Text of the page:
The Journal of Canadian

Wilderness Canoeing

    FALL 2004



OUTFIT 118 & 119









In this issue

Front Page



Winter Packet


From the Editor

Canoelit I

Canoelit II

Back page



From the Editor


And now for something completely different. First of all, I would like to thank the so many of you who wrote to express their sympathies with the passing of my wife Margaret. It was strange again after everything had quieted down here to be flooded with so many kind thoughts as the news spread out through the Che-Mun community.

We are holding up well but things but we had more sad news with the passing of my father Tom Peake in October. I wrote in my eulogy to him:

“Tom Peake was there to support you, encourage you, assist you. How else can you explain how a man, who to my knowledge never paddled a canoe, raised four sons who are among Canada’s premier wilderness canoeists. He was so proud of the Hide-Away Canoe Club. That was Tom Peake; he supported you in what you wanted to do. He took an interest in what you pursued. And he counseled, when asked. 

“But it was his thoughtfulness for which he was legendary and there so many examples. One memorable time was when we arrived back from a 55-day northern canoe trip having named the Morse River in 1985, Dad led the reception committee at Parry Sound train station with a red carpet, special bagpipe music and a champagne toast. We knew we were home. He later hosted a black tie dinner for 54 at Rosedale Golf Club in Toronto for Eric Morse– it was a magical evening that has become a treasured lifelong memory.”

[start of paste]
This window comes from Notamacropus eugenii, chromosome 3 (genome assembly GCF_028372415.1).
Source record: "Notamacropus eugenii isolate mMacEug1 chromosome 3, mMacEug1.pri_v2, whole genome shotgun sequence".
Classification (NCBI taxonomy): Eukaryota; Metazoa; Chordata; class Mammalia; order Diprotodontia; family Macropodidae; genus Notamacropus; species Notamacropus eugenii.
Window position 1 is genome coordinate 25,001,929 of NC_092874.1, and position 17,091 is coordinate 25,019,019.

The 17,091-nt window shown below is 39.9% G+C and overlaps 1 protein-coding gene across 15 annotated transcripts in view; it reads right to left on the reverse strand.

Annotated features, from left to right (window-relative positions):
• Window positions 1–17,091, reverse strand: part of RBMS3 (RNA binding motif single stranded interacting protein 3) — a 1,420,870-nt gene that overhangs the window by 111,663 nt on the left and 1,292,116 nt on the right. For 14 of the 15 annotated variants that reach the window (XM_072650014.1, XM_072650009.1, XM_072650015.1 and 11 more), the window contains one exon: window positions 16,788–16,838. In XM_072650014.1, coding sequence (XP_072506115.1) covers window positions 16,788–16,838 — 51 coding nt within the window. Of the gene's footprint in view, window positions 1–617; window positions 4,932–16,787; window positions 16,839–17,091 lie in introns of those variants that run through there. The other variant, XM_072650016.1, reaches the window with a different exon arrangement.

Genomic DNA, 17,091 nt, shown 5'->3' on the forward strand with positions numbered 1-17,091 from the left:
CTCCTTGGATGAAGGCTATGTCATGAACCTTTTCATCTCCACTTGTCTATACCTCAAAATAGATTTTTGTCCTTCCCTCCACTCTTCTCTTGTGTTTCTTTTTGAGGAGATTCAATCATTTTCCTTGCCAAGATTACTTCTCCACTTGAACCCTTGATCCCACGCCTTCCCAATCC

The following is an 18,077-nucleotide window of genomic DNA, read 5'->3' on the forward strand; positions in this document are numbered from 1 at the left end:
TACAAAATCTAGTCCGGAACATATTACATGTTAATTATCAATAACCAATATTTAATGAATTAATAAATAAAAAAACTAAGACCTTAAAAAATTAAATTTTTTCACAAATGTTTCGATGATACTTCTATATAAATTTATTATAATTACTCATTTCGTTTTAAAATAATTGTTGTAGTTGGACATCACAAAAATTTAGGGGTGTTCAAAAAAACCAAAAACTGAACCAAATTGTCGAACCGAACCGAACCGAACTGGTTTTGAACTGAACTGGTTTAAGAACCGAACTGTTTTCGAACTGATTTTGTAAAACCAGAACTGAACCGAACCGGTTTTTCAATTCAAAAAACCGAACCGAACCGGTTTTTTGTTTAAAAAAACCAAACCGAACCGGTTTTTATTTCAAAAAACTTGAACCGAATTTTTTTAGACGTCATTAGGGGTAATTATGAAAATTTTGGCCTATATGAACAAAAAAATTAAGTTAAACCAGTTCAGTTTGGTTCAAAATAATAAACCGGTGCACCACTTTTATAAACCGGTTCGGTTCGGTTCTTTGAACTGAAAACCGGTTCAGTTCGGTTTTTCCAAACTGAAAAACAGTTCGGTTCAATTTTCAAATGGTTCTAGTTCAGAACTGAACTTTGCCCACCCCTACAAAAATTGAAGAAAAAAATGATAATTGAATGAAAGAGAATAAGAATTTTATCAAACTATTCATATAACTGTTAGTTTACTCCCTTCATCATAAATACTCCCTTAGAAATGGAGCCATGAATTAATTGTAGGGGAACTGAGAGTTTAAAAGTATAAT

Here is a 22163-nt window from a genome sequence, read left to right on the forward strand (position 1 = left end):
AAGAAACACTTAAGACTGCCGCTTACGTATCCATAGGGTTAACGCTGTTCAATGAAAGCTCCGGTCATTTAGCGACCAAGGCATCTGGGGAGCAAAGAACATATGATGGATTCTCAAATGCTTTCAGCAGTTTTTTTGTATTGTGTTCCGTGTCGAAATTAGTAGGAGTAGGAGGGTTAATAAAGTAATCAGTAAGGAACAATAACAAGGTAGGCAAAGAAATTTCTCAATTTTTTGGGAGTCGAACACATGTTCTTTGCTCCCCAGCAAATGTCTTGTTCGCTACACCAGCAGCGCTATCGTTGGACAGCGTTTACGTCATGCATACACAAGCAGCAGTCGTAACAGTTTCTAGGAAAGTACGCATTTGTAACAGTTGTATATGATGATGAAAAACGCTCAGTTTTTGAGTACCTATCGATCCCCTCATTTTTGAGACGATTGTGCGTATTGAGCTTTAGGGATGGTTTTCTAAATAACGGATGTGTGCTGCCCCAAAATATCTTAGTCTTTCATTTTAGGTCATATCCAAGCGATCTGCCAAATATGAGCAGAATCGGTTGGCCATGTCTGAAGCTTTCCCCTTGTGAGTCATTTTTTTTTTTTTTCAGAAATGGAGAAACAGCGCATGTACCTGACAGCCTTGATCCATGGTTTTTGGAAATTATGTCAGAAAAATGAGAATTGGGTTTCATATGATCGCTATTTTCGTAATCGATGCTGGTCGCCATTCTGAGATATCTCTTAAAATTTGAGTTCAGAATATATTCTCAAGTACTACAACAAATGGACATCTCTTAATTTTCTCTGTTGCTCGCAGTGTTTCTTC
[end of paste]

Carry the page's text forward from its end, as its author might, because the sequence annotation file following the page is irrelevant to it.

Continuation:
So, you will understand why we were all happy to see 2004 gone! And it also explains why you are reading the first - and only - Double Issue of Che-Mun combining Outfits 118 and 119. This allows us


Thomas Albert Peake 1923-2004

to catch up and get back to a regular schedule. And though we have only boosted in four pages, in order to keep mailing costs in line, we hope you will understand.

Life will have more disappoints ahead, but we feel sure there are many more highlights and memorable times too. That is why we will keep canoeing the north and doing our expeditions. Dad would want it that way. Out trips are a crystallization of life, a time when you truly feel alive. And as we just found out, such trips, while ephemeral, are also very real and deeply meaningful.

                                         Michael Peake

 Fall 2004/Winter 2005        Outfit 118 & 119 

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